Olaparib maintenance therapy extended progression-free survival (PFS) in women with an aggressive form of platinum-sensitive ovarian cancer with a previous response to platinum-based chemotherapy. Women receiving olaparib lived a mean of 4 months longer and also had a longer time to disease progression than those who had no maintenance therapy. These were the conclusions of a phase 2 study published in the New England Journal of Medicine on April 12, 2012.
“Maintenance treatment with olaparib was associated with significant improvement in PFS in patients with platinumsensitive, relapsed, high-grade serous ovarian cancer. At this interim analysis, this did not translate into an overall survival benefit,” wrote the authors. They noted that 21% of patients in the maintenance arm were still on olaparib, indicating prolonged disease control in some patients. They also emphasized a need to identify biomarkers that could be used to select patients most likely to respond to treatment with a poly ADP ribose polymerase (PARP) inhibitor, such as olaparib, so that this therapy could be targeted to the appropriate population.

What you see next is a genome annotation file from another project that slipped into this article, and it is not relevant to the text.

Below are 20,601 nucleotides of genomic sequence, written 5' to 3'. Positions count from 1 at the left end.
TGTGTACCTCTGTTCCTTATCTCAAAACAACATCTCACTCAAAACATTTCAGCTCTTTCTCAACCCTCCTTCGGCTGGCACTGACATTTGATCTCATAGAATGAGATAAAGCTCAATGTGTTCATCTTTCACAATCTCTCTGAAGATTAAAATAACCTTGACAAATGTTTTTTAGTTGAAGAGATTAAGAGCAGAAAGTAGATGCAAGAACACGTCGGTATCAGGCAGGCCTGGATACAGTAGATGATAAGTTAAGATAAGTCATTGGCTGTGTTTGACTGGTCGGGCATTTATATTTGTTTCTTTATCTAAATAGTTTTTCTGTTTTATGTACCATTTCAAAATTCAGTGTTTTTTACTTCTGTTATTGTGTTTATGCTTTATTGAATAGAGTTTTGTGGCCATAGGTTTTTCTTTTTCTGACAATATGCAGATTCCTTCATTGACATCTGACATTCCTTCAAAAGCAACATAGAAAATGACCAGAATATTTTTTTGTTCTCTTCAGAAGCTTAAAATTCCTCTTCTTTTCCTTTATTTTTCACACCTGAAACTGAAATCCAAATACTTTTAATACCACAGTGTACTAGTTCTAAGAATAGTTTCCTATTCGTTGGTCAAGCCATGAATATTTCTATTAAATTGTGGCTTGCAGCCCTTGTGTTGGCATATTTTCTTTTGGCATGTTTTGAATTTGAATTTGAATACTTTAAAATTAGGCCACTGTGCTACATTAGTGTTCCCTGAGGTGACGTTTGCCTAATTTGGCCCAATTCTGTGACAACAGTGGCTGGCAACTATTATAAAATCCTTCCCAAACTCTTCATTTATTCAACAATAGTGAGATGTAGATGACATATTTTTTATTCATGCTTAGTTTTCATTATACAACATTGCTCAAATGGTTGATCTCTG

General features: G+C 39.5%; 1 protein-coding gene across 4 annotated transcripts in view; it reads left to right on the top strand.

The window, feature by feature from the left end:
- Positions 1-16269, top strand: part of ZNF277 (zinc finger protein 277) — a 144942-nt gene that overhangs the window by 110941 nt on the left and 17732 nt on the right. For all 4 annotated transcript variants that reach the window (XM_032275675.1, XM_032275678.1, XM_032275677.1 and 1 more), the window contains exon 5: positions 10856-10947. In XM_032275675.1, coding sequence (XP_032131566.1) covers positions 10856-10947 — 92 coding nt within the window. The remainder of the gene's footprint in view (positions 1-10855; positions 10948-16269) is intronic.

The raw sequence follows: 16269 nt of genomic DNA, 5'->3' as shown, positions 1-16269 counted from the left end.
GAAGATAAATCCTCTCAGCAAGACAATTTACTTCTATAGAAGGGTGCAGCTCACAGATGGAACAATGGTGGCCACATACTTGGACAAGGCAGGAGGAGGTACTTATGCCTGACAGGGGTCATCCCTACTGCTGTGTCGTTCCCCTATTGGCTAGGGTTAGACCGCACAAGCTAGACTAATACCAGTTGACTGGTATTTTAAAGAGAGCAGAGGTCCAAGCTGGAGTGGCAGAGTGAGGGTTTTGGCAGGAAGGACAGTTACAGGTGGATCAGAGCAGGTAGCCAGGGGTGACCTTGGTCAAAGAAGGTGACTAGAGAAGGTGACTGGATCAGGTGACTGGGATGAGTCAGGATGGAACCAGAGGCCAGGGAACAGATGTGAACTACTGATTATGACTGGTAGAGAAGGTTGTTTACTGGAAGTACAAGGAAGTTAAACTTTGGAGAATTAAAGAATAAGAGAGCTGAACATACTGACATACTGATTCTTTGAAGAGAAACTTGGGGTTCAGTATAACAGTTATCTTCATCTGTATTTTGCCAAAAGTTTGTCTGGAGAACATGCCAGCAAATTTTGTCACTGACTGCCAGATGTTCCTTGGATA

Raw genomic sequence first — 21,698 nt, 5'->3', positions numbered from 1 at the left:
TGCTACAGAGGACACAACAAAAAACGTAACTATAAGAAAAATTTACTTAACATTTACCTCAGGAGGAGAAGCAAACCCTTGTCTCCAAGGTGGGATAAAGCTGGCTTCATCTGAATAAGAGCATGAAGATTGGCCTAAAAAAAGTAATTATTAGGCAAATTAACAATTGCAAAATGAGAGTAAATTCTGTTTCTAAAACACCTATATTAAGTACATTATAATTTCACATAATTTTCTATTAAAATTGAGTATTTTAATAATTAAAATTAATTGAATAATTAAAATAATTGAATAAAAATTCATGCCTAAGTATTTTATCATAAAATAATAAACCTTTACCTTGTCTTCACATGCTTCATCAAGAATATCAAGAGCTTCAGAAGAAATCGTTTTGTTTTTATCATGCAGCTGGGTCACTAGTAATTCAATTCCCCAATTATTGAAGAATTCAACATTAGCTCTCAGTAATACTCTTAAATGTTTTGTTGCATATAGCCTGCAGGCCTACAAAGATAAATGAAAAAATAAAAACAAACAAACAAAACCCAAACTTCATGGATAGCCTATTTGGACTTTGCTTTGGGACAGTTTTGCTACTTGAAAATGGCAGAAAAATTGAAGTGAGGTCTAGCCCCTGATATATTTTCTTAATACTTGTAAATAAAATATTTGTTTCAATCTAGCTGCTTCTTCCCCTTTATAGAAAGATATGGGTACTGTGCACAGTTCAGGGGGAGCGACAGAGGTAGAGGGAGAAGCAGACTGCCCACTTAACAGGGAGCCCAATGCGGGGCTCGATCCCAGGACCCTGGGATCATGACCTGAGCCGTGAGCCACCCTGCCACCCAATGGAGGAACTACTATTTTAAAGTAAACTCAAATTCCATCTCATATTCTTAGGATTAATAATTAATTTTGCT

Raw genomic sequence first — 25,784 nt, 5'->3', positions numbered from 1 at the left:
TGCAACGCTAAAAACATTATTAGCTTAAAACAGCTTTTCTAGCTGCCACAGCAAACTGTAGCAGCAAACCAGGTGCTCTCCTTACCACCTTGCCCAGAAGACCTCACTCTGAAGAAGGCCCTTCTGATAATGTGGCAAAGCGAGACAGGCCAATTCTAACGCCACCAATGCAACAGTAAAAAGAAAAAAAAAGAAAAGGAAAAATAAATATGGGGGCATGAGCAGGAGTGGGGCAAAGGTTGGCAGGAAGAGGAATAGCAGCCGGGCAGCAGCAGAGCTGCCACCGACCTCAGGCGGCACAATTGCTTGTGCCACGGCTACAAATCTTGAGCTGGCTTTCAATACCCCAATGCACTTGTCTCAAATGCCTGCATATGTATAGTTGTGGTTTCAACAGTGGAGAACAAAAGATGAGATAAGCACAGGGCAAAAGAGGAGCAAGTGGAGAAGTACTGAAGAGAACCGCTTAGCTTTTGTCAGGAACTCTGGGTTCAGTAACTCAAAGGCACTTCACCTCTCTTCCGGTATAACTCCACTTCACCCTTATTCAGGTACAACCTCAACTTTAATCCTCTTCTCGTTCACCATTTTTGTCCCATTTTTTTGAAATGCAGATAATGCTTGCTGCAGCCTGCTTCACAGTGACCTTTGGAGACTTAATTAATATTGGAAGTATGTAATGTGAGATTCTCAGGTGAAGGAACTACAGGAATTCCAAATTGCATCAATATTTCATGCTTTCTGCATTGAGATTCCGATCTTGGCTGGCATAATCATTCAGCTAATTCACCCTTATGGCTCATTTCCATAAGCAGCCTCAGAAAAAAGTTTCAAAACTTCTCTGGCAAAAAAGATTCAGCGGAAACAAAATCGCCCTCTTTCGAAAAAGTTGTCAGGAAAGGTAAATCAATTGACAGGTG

About 80% of patients with newly diagnosed ovarian cancer will respond to platinum-based chemotherapy, but most will relapse with only short-lived responses to subsequent lines of therapy. Maintenance therapy after response to first-line platinum-based therapy is an ongoing area of investigation to determine if response can be prolonged.
In the phase 2 trial, 265 patients were randomized to double-blind treatment with olaparib 400 mg BID or placebo. Median PFS was 8.4 months in the olaparib group versus 4.8 months with placebo, representing a 65% reduced risk of progression that was statistically significant (P <.001). The benefit of maintenance therapy was observed across all subgroups studied. Time to progression was also significantly longer in the group receiving olaparib: median 8.3 months versus 3.7 months for placebo, again a highly significant 65% reduction in risk of progression (P <.001).
The interim analysis reported in the New England Journal of Medicine found no significant difference between groups in overall survival: median 29.7 months for olaparib and 29.9 months for placebo.
The most commonly reported adverse events for olaparib versus placebo were nausea, 68% versus 35%; fatigue, 49% versus 38%; vomiting, 32% versus 14%; and anemia, 17% versus 5%, respectively. Most adverse events were grade 1 or 2.